Chicagoans take large waves from Sandy in stride
BY JON SEIDEL AND STEFANO ESPOSITO Staff Reporters October 30, 2012 7:56AM
Updated: December 1, 2012 4:35PM
The city warned people to stay away from Lake Michigan.
But some couldn’t resist the tempation of watching powerful waves fueled by sharp, angry winds slam into the lakefront.
Runners, bikers, photographers and dog walkers with nervous pets all roamed North Avenue Beach Tuesday under a gray sky, gazing at what some said were among the largest waves they’ve seen there.
After Hurricane Sandy ravaged the East Coast, the severe weather reached Chicago’s shores in the form of the strong winds and pummeling waves.
“It’s beautiful,” Werner Ott said. “It’s scary and beautiful at the same time.”
Most people on the lakefront Tuesday said they hadn’t heard the warnings to steer clear of the shore. Chicago Police patrolled the beach in squad cars, and officials did their best to keep runners and bikers from zipping past them onto the part of the lakefront trail they was closed. Security at the entrance to the trail bulked up later as wind gusts seemed to blow even harder.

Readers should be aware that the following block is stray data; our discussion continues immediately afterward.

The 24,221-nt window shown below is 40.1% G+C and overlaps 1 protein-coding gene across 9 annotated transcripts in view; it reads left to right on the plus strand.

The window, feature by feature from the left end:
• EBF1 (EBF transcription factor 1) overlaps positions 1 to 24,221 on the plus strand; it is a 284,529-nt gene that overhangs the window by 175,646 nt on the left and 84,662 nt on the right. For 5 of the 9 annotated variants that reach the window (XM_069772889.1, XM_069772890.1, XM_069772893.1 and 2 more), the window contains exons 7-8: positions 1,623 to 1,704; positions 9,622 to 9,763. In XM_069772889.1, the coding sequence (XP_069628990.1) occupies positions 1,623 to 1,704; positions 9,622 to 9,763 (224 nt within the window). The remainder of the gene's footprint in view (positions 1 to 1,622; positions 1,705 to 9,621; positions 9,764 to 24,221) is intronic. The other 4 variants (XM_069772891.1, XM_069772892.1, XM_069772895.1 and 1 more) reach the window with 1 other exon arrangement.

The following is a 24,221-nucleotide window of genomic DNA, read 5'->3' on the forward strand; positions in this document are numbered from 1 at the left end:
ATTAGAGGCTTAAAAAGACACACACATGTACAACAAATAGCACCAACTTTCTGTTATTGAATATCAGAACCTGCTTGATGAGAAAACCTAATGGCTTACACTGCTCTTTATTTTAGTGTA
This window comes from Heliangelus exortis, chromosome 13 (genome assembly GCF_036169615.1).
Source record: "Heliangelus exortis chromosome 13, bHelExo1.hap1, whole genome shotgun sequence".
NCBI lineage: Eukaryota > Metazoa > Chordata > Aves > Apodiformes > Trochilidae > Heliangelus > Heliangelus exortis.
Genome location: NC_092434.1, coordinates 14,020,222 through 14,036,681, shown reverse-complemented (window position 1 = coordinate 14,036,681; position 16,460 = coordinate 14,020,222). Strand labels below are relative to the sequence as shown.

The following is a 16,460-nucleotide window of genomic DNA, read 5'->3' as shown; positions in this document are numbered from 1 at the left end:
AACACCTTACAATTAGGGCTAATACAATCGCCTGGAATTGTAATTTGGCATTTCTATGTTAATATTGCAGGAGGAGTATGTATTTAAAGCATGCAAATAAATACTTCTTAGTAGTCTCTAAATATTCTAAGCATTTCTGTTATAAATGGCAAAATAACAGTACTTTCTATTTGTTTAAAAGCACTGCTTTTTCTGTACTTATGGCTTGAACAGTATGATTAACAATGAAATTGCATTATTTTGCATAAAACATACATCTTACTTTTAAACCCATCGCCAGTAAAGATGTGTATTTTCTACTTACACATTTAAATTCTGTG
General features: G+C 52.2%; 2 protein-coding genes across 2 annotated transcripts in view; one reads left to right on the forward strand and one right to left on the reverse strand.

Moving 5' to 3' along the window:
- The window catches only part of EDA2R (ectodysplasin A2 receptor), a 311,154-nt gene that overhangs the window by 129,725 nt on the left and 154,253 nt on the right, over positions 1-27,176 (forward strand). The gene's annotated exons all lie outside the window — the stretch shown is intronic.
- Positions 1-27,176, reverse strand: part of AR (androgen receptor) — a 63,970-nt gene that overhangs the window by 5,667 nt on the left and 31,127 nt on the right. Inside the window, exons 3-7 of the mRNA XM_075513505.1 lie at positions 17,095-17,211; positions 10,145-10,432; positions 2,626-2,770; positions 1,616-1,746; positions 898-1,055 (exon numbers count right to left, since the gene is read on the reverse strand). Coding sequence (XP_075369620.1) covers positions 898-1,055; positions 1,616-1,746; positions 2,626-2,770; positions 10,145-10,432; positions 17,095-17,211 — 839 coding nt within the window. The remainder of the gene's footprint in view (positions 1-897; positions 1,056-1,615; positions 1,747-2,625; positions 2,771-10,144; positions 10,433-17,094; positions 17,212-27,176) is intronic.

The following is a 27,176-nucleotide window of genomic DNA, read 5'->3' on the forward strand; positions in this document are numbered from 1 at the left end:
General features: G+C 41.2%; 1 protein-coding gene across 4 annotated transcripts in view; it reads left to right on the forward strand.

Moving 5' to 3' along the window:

Ott, who said he is the director of the German cultural center in Chicago, brought his bicycle near the lake.
He said he bikes every day, but on Tuesday, he especially wanted to see what the storm could do. He saw an officer turn away a woman who tried to get on the path.
“Maybe he saved her life,” Ott said as waves crashed onto the nearby beach.
Police also seemed to be keeping an eye on photographers, some of whom ventured dangerously close to the water to get a shot of the waves. Bill Hanyzewski said photography is a “rather serious” hobby for him, and he hadn’t seen waves so big this time of year.
“I’ve seen it in winter,” Hanyzewski said.
And as always, runners trotted along the lakefront path. Caroline Schell and Gian Fulgoni said they didn’t know the weather would be so treacherous.
“I don’t care,” Schell said. “I love running, and I do it in any weather. I run out here in the snow. It’s Chicago.”
Fulgoni kept his head down as he ran into the powerful winds.
“It’s pretty bad out here,” he said as he pushed forward.
Then, moments later, he also called Tuesday’s weather “pretty cool.”
“It makes for a fun run,” Fulgoni said.